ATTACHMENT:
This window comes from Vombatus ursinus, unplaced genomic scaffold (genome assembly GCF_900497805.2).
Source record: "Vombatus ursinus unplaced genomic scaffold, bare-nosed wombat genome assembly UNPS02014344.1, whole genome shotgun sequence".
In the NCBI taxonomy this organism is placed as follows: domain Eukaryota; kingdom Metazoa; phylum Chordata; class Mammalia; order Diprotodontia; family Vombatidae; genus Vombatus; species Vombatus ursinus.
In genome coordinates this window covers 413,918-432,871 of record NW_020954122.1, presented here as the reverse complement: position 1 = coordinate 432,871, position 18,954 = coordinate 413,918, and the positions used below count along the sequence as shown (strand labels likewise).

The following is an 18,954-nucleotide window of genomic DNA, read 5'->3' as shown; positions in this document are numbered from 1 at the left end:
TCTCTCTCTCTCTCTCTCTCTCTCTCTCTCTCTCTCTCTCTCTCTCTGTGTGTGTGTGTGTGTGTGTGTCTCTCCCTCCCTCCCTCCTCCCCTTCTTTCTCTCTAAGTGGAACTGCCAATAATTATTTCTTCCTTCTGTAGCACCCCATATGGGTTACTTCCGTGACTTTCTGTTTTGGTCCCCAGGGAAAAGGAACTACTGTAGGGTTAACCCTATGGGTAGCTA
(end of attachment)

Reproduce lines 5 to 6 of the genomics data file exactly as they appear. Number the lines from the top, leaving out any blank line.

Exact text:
The following is an 18,954-nucleotide window of genomic DNA, read 5'->3' as shown; positions in this document are numbered from 1 at the left end:
TCTCTCTCTCTCTCTCTCTCTCTCTCTCTCTCTCTCTCTCTCTCTCTGTGTGTGTGTGTGTGTGTGTGTCTCTCCCTCCCTCCCTCCTCCCCTTCTTTCTCTCTAAGTGGAACTGCCAATAATTATTTCTTCCTTCTGTAGCACCCCATATGGGTTACTTCCGTGACTTTCTGTTTTGGTCCCCAGGGAAAAGGAACTACTGTAGGGTTAACCCTATGGGTAGCTA